Let Congress do something about the weights and measures of Money. Manufacturing physical coins is no longer very important in the electronic money era, nor is printing greenbacks. Certainly physical coins would not be used in much retail trade. But the government would always need to choose its own bureaucracy’s Unit of Accounting, just to make budgets, appropriations, and payments to vendors and employees. Whatever unit is selected, it will define a major measurement of financial value in the fiduciary sphere of the nation.
- People may quarrel over a definition of “money” but a common “name” is useful, and a weight-name is Concrete. It fits the mental image and it is available for price quoting and balance sheet asset measurements.
- We just need to have the government “play in the same sandbox” as private sector financial innovators, who can try to create new investment and payments instruments denominated in gold (without fixing a “dollar price” for gold).
A parallel currency should be as unburdened-by-transactions-costs as the prior monopoly Units of Accounting. The Mint is a “big kid” in the sandbox, regarding Units of Accounting. The Treasury is a “big kid” in respect to government bonds.
The goal of the modest proposal is to set up the Unit of Accounting for new financial instruments in terms of gold bullion.
This is a “Schelling point” in the financial system – the Unit of Accounting in which the bonds are denominated.
Issue Long-term Bonds
The USA has a lot of gold. The inventory at Fort Knox could be identified and pledged/indentured in kilograms as the principal for long-term Treasury bonds. The credit those bonds would collateralize in banks would likely become the basis for several new credit instruments, annuities, and private bonds, but we do not want a government monopoly of money. There is no reason the government should “create” any “money” nor any new Unit of Accounting different from the common measurements of gold weight.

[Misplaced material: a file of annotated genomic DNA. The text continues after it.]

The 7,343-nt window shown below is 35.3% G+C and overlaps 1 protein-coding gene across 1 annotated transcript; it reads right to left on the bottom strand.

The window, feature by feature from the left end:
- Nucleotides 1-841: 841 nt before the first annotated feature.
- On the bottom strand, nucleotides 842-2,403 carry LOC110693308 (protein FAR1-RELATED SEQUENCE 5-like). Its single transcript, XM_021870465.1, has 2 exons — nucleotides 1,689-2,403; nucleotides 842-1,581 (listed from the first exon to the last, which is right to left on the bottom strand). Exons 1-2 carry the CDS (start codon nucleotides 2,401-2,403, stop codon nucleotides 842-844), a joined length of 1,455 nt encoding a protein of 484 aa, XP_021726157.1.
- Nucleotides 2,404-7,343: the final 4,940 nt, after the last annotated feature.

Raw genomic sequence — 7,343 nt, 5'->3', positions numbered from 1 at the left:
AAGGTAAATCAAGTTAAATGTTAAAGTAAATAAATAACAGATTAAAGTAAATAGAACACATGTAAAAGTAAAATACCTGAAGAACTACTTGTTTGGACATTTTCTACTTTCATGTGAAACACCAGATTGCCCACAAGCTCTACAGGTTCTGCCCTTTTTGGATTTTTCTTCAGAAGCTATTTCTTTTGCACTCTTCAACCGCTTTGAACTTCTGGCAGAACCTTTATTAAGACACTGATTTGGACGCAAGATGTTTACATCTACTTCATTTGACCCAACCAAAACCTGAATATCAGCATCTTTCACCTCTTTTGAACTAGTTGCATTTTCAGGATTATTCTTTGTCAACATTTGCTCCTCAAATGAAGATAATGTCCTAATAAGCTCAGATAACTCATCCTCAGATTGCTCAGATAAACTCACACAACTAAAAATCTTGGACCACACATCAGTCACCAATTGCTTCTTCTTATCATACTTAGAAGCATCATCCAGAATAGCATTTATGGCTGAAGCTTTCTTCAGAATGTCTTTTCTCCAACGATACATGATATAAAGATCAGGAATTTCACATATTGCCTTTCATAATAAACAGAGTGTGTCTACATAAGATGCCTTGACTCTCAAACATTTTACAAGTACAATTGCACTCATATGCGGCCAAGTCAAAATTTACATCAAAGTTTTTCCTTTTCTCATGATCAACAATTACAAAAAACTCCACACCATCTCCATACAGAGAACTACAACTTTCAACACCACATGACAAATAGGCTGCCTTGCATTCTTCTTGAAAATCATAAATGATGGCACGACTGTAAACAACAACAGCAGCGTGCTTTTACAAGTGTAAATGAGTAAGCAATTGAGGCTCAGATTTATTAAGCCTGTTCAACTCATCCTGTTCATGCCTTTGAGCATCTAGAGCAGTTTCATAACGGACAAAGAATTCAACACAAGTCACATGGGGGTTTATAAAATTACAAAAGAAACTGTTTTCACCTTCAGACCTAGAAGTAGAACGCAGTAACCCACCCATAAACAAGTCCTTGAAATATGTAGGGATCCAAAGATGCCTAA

- The Kilogram Bonds would be sold for dollars, euro, pounds, yen, yuan and whatever. The dollars received could be used for normal roll-over maturities in outstanding Treasury debt. Gradually the outstanding “dollar denominated” Treasury debt would fall to Zero. Entitlement fund values would be converted to gold grams when the Congress authorizes that change.
The proposal below is intended “to cut free” the legal tender “dollar” from the U.S. Treasury and entrust it entirely to the Federal Reserve, which should manage it like a Hayek-competitive currency to be stronger than the others. (If it could become stronger than gold, the US Treasury would be either delighted or embarrassed, but it would be a fun game to see the Fed maintain a strong dollar.)
[These early months of 2016, for example, would have been a good time to introduce gold into an official Treasury payments system, as a test to see if the dollar weakened, as some economists favor.]
Meanwhile the Congress and people could begin to rely on a fixed Unit of Accounting. The country would then be officially on a Parallel Currency Standard for a transition period that could last for decades.
A Bookkeeping System for Government
The ‘Not-so-Modest’ Proposal
The government itself needs a bookkeeping system and a system for planning budgets, etc. Units of Accounting are important, and a system based strictly on bullion should be measured in bullion. The United States and all of the rest of the world measures commodities in the System International units, and so also should the fundamental unit of accounting for the government and debts of the United States. The “gram of fine .9999 gold” seems available.